- Ongoing Projects
- Coastal shipping viability
Authors: Saurabh Chandra, Marielle Christiansen and Kjetil Fagerholt
Indian automotive manufacturers rely mainly on direct truck deliveries from their assembly plants to the dealers/customers across the country. As India has an extensive coastline and railway network, companies should be able to develop more efficient ways of distribution. Such modal shifts are expected to reduce logistics costs and decongest the existing road network. We select a major Indian automotive manufacturer based in the southern part of India, operating with 12 ports in the country as potential ro-ro (roll-on/roll-off) terminals to analyze the modal shift from primary road based distribution to coastal intermodal shipping. Regulatory framework and policy initiatives related to this area are discussed along with challenges faced in logistics operations. A mixed integer linear programming model is developed to test the viability of modal shift. The mathematical model minimizes the total cost of distribution and suggests the extent of modal shift, optimal selection of vessel types, route options and port usage in distribution. Application of the model to the case study shows that a major modal shift can be achieved by full-scale implementation of coastal intermodal shipping for automotive distribution. The suggested scenario calls for favorable regulatory framework and infrastructure development. Appropriate port tariff structure, tax rebates and priority in port usage for coastal vessels are required. In terms of infrastructure, regional major ports need to be developed as ro-ro terminals, with the ability to handle large vessels, availability of efficient cargo handling facilities and last-mile connectivity to customer locations.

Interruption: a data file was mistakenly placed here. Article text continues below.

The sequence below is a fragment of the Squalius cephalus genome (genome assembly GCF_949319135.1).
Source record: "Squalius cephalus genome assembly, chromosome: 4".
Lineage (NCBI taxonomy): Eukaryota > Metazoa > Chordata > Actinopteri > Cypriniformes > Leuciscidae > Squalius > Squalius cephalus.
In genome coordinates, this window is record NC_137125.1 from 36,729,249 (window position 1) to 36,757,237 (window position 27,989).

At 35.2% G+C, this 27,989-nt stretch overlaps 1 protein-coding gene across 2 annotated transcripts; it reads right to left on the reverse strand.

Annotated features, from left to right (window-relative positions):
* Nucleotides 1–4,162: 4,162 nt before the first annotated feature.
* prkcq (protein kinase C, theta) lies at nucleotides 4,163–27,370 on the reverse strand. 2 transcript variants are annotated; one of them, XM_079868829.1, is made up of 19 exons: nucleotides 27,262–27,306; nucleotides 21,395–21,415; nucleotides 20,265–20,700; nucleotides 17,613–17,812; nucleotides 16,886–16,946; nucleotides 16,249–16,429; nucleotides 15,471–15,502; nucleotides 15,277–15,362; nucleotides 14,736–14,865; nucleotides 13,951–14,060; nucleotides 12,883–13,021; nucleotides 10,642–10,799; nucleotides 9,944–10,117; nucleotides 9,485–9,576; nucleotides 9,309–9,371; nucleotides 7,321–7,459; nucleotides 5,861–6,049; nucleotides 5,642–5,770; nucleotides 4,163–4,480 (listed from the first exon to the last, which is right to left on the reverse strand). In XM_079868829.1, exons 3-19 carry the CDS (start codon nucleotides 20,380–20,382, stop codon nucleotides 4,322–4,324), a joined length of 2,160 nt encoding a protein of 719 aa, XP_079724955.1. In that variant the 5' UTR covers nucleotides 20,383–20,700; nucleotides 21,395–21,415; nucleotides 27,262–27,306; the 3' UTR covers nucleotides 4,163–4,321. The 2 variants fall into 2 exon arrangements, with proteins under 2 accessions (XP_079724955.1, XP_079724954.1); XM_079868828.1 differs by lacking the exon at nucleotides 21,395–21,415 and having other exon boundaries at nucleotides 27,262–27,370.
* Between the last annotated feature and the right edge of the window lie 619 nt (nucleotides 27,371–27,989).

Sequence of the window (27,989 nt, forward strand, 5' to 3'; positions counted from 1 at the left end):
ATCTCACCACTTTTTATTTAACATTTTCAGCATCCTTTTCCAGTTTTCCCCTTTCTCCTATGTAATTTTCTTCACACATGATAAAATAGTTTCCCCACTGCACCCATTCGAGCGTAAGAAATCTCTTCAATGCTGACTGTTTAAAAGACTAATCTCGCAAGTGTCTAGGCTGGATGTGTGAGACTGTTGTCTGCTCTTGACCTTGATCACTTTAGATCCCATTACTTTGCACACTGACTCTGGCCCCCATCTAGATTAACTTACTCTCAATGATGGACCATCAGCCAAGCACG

- Maritime system design
Authors: Saurabh Chandra